Fifty years ago, the civil rights movement was at full pitch, and it would be only one year before the passage of the Civil Rights Act, followed by the Voting Rights Act a year later.
I’ve been asked to write on the changes in race relations that have taken place in the South and, in particular, my home state of Mississippi as a result.
While most of the change has occurred incrementally, it has been enormous. De jure segregation is outlawed, and equal opportunity exists in most cases. This does not always yield equal results, for that would require identical talent and equal effort, which would be extremely rare, whether between races or among any other groups.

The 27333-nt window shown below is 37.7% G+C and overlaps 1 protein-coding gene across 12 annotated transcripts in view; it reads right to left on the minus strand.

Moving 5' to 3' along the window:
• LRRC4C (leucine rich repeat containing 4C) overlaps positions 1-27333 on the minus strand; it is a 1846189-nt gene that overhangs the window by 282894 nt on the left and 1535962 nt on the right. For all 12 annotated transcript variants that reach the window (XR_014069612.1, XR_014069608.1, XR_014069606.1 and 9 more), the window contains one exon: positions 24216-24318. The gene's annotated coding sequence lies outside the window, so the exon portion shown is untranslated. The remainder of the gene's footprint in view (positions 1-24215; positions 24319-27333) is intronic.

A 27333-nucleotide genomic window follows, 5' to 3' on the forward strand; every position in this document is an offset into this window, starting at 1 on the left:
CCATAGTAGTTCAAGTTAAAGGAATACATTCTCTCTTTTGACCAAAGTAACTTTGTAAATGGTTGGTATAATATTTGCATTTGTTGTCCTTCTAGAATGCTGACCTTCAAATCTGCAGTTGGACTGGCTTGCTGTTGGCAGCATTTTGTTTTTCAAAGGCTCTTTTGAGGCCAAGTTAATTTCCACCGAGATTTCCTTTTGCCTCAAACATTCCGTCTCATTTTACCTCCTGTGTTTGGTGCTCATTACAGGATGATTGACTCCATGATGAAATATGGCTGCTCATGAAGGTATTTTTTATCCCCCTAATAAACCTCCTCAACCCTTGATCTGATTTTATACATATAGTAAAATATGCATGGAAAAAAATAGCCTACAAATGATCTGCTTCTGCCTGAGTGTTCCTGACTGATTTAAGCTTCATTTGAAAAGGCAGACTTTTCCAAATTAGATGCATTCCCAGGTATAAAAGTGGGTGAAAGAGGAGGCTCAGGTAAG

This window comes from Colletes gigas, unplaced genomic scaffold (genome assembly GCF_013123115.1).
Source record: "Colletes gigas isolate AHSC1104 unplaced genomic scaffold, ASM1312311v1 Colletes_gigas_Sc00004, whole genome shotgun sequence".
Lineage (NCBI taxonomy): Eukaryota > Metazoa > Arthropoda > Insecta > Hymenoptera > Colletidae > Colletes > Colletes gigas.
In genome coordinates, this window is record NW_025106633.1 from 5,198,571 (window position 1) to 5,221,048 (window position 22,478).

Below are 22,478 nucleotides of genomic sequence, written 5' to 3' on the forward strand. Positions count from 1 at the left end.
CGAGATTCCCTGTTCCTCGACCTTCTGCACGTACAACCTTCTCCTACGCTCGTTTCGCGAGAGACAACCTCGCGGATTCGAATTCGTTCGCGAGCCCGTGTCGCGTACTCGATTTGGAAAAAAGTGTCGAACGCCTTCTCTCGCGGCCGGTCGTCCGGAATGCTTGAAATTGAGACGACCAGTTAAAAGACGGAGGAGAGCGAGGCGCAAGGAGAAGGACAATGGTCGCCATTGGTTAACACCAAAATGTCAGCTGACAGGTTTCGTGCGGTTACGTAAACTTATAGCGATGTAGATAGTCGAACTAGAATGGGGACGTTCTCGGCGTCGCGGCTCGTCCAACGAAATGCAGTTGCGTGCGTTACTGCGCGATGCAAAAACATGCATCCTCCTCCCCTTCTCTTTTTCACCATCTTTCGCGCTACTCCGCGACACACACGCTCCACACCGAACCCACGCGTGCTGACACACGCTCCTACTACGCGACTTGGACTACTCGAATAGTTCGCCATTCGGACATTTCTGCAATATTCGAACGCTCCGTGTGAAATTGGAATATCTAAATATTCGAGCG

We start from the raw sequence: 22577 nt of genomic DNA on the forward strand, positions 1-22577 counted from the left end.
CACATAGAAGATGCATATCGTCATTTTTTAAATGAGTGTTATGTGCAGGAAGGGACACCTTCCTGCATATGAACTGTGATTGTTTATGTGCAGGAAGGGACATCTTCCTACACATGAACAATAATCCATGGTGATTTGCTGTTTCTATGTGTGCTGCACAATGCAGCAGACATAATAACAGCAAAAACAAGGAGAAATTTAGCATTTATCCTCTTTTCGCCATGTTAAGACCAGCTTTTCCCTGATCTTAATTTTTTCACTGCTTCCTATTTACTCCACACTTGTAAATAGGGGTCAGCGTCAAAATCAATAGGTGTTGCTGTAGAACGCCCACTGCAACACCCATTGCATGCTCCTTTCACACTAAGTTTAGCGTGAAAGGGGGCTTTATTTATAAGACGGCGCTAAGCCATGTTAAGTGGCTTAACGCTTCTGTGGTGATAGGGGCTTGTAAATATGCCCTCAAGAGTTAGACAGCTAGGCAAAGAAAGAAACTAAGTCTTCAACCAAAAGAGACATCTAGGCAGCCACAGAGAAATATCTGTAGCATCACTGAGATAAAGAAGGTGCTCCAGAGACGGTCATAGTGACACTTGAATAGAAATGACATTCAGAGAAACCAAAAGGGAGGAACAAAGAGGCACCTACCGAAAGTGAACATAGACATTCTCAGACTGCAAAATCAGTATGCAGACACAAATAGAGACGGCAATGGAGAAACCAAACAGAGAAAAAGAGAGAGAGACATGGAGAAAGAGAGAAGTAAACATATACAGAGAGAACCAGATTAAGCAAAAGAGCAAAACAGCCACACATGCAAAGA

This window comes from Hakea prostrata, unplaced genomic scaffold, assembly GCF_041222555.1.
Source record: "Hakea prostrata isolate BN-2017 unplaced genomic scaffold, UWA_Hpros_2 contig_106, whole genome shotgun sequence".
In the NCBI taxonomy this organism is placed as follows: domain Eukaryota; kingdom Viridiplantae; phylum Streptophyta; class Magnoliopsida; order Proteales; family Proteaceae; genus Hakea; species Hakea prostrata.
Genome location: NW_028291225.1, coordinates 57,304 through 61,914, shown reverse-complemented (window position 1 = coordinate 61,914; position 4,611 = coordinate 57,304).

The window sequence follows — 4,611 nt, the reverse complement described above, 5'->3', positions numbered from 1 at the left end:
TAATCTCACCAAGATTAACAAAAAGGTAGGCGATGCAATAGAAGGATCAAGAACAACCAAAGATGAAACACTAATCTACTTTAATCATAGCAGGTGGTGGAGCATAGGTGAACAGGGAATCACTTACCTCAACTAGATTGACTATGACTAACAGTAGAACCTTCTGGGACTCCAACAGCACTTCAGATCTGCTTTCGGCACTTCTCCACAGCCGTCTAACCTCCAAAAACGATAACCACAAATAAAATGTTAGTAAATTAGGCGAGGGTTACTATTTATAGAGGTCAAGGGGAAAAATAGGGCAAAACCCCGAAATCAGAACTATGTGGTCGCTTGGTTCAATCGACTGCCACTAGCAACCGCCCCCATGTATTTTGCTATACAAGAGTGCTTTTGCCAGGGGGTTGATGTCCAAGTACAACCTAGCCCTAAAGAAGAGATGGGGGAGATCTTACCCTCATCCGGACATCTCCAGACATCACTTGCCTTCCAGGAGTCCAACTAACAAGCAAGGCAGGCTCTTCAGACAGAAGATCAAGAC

I am most familiar with the immense change in elections. The differences between today and 1963 are not only immense but also have produced electoral results in Mississippi beyond those of many states not covered by the Voting Rights Act. Our state doesn’t get much credit for that, but it has a lot to be proud of in this regard.